Impalement was only occasionally used by samurai leaders during the Age of Warring States. Early in 1561, the allied forces of Tokugawa Ieyasu and Oda Nobunaga defeated the army of the Imagawa clan in western Mikawa province, encouraging the Saigo clan of east Mikawa, already chafing under Imagawa control, to defect to Ieyasu's command. Incensed at the rebellious Saigo clan, Imagawa Ujizane entered the castle-town of Imabashi, arrested Saigo Masayoshi and twelve others, and had them vertically impaled before the gate of Ryuden Temple, near Yoshida Castle. The deterrent had no effect, and by 1570, the Imagawa clan was stripped of its power.
- England, Edward II and the shaming of suicides
It has long been believed that Edward II (1284–1327) was impaled by a heated poker thrust into his anus. This is, for example, contained in Christopher Marlowe's play Edward II (c. 1592). That story of Edward II's death can possibly be traced back to the late 1330s; however, the very earliest accounts of Edward's demise do not corroborate impalement, but speak instead of death by illness or suffocation. It is generally accepted by historians that he was murdered by an agent of his wife, Isabella, on 11 October 1327 in Berkeley Castle.
Not formally abolished until 1823, suicide victims and anyone killed during the commission of a crime could be punished post mortem with impalement. The law designated these deaths as felo de se ("felony against the self") and declared the dead person's movable property forfeit to the Crown (but not his lands). The body was buried at an unconsecrated location and early ecclesiastical law, like that of King Edgar in 967, forbade celebrating mass for the soul, nor commit his body to the ground with hymns or other rites of "honourable sepulture". The burial location was usually at a crossroads or highway. In some locations, a stake was driven through the corpse's heart. Following William Blackstone's reasoning, Moore is explicit upon that public shaming of the self-murderer is an important part of this tradition:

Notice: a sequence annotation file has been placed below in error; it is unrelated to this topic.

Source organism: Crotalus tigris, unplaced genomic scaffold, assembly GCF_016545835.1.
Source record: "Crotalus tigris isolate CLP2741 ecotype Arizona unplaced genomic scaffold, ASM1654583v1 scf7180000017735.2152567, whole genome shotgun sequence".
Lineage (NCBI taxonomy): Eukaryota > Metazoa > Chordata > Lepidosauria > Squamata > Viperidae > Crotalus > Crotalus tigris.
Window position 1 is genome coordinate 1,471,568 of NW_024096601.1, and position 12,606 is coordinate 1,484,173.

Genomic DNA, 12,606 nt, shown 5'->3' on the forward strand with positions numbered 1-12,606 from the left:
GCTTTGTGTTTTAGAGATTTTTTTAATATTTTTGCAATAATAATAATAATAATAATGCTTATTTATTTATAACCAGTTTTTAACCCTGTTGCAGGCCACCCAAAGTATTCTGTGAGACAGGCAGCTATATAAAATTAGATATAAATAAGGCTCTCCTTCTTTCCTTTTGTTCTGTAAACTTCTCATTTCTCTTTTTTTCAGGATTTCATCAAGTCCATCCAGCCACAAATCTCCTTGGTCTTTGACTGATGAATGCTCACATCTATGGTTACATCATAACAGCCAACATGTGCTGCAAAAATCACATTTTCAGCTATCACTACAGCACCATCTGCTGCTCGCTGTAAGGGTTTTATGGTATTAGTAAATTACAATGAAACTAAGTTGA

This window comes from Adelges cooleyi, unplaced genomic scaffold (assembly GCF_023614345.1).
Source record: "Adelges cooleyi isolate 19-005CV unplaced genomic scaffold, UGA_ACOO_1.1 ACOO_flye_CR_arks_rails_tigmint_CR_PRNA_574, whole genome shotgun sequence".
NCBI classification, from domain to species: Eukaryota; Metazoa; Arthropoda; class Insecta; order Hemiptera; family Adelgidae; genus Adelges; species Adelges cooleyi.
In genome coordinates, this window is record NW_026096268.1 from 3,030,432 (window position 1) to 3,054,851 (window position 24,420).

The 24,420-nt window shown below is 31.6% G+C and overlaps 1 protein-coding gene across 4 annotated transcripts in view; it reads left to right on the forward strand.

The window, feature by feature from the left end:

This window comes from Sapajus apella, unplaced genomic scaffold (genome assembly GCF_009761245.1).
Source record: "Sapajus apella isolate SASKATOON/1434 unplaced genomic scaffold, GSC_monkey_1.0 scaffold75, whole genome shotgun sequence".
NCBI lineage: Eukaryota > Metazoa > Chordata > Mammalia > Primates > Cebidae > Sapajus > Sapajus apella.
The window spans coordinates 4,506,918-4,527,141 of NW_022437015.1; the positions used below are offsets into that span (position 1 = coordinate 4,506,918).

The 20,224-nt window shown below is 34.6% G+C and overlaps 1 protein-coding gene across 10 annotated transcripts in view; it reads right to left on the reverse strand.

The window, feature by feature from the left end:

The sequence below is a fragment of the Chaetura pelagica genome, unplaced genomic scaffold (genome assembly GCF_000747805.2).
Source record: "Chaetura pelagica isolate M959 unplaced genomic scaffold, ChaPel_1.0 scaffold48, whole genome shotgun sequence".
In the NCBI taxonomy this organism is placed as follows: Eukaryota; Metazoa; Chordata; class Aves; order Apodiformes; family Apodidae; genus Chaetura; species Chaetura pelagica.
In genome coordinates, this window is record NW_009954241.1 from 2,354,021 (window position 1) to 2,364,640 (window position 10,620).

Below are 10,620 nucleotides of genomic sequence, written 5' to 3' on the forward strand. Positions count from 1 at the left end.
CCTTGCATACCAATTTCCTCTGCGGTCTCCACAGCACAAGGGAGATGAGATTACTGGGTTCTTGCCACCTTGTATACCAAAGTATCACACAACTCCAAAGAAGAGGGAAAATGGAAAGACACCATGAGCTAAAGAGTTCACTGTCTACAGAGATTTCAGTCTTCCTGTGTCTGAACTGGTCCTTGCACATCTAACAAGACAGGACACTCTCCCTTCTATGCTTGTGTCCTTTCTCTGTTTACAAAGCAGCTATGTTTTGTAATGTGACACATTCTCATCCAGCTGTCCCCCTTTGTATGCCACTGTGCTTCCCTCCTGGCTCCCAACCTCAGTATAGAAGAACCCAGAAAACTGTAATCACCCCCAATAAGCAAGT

"By virtue of this authority the body of the self-murderer is cast with the burial of a dog into an hole dug in some public highway, which fulfils the law in this point. But in some places an additional (though not an enjoined) ignominy is practised, which consists in driving a stake through the body, and also inscribing the name and crime on a board above—" as a dreadful memorial to every passenger, how "he splits on the rock of self-murder.""
No evidence has surfaced in which impaling alive has been sanctioned by written law in Britain as valid on British soil, although some examples of alleged practice are attested from British history.
- Holy Roman Empire and Switzerland, custom of live burial+impalement